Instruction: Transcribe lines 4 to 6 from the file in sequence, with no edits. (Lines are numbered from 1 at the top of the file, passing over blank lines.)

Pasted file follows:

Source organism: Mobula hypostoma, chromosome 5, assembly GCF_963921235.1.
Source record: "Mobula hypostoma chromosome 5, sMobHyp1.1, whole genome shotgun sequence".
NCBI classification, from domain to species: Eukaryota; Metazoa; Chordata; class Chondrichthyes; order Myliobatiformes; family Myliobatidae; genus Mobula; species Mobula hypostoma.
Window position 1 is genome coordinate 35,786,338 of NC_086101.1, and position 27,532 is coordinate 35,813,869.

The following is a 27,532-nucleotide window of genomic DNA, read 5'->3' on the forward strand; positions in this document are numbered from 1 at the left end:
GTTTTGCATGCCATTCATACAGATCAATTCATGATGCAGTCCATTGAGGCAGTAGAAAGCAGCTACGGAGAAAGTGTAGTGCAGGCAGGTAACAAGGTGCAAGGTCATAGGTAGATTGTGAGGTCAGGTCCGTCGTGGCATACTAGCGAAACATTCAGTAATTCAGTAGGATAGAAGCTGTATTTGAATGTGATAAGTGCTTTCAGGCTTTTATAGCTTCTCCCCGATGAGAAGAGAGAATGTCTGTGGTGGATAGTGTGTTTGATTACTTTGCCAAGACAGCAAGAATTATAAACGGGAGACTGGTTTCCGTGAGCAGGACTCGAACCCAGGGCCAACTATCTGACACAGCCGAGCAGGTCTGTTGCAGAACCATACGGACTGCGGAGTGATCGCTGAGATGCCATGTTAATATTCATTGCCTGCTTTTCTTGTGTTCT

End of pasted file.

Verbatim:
Window position 1 is genome coordinate 35,786,338 of NC_086101.1, and position 27,532 is coordinate 35,813,869.

The following is a 27,532-nucleotide window of genomic DNA, read 5'->3' on the forward strand; positions in this document are numbered from 1 at the left end:
GTTTTGCATGCCATTCATACAGATCAATTCATGATGCAGTCCATTGAGGCAGTAGAAAGCAGCTACGGAGAAAGTGTAGTGCAGGCAGGTAACAAGGTGCAAGGTCATAGGTAGATTGTGAGGTCAGGTCCGTCGTGGCATACTAGCGAAACATTCAGTAATTCAGTAGGATAGAAGCTGTATTTGAATGTGATAAGTGCTTTCAGGCTTTTATAGCTTCTCCCCGATGAGAAGAGAGAATGTCTGTGGTGGATAGTGTGTTTGATTACTTTGCCAAGACAGCAAGAATTATAAACGGGAGACTGGTTTCCGTGAGCAGGACTCGAACCCAGGGCCAACTATCTGACACAGCCGAGCAGGTCTGTTGCAGAACCATACGGACTGCGGAGTGATCGCTGAGATGCCATGTTAATATTCATTGCCTGCTTTTCTTGTGTTCT